Key House and Senate lawmakers have reached a deal that promises to end the partisan battle that late last week threatened to derail plans to get a Department of Veterans Affairs reform bill passed before Congress adjourns for the summer.
Sen. Bernie Sanders, I-Vermont, and Rep. Jeff Miller, R-Florida, who co-chair a legislation conference committee, will announce Monday "that an agreement has been reached to deal with both the short-term and long-term needs of the VA," Sanders spokesman Michael Briggs said.
Sanders serves as chairman of the Senate Veterans Affairs Committee and Miller chairs the House Committee on Veterans Affairs.
Offices for both lawmakers released announcements on Sunday saying the two had worked through the weekend and made "significant progress" on legislation intended to hold the VA more accountable and recruit more doctors, nurses and other healthcare professionals.
The two sides have agreed to add $15 billion in emergency mandatory spending to the legislation, according to CQ Roll Call, which got hold of a summary of the agreement. The amount includes $10 billion to enable vets to get care from private providers and $5 billion to hire medical staff and upgrade facilities.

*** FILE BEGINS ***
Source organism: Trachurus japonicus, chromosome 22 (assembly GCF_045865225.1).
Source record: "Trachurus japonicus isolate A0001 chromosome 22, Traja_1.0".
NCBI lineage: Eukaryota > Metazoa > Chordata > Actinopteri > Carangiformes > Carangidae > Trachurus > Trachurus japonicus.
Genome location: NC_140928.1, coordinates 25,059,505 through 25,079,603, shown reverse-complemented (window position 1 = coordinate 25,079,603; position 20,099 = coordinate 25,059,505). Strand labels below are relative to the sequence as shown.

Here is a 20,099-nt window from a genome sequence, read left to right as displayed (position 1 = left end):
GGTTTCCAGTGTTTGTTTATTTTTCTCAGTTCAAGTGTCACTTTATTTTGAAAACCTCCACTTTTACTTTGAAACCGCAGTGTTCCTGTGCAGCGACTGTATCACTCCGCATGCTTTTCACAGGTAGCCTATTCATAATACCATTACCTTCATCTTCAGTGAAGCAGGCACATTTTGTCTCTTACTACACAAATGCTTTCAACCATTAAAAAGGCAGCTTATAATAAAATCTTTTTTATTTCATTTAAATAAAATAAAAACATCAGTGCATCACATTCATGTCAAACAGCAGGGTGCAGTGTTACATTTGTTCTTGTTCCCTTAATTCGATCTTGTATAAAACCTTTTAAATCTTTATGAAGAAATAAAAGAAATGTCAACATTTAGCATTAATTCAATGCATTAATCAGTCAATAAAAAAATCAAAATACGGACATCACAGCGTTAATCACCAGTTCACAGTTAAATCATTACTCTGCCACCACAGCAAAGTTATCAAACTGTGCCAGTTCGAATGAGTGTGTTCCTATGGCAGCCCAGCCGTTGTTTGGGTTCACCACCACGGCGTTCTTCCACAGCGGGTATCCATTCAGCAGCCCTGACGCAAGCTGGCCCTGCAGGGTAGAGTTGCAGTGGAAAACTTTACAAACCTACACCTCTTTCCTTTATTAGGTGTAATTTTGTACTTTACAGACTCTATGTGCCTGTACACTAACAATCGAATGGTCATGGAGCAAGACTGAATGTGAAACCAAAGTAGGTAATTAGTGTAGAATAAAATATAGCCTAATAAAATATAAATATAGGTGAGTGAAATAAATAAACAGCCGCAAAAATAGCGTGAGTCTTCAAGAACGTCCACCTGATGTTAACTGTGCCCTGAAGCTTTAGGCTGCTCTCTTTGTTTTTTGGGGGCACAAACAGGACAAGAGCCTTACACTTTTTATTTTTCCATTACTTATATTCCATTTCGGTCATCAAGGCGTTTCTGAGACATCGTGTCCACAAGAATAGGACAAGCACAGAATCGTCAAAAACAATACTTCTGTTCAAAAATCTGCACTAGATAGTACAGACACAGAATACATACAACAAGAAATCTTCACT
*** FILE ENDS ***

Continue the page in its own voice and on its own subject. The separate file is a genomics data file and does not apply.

On Friday, Miller proposed $10 billion in emergency funding. Sanders had wanted $17.6 billion, a figure requested by Acting VA Secretary Sloan Gibson earlier this month.
In recent months, VA investigations prompted by whistleblower complaints have confirmed that the department has for years fallen far short of providing timely access to care for thousands of veterans. The investigation also confirmed systemic manipulation of patient data and secret appointment wait lists intended to conceal the scope of the problem.
Lawmakers have threatened to pursue criminal charges against VA officials after investigations found dozens of veterans have died while waiting for care.
The Senate and House in June passed bills intended to hold officials accountable, to include making it easier to fire problem executives and improve access to care by enabling more veterans to go outside the VA.
Lawmakers from the House and Senate veterans' committees began conferring to come up with a single bill that could pass, but the work stalled, in particular over the $17.6 billion that Gibson said was needed to resolve the access problem.
Miller and other GOP lawmakers, as well as some veterans groups, said the VA offered no substantive documentation to back up the $17.6 billion figure.
Late last week, both Sanders and Miller released separate proposals for final legislation -- Miller during a hastily called conference committee meeting that only Republicans attended and Sanders during a press conference attended by Democrats.
As the talks fumbled into bickering, there was concern that no deal would be reached before Congress goes on summer break.
-- Bryant Jordan can be reached at firstname.lastname@example.org.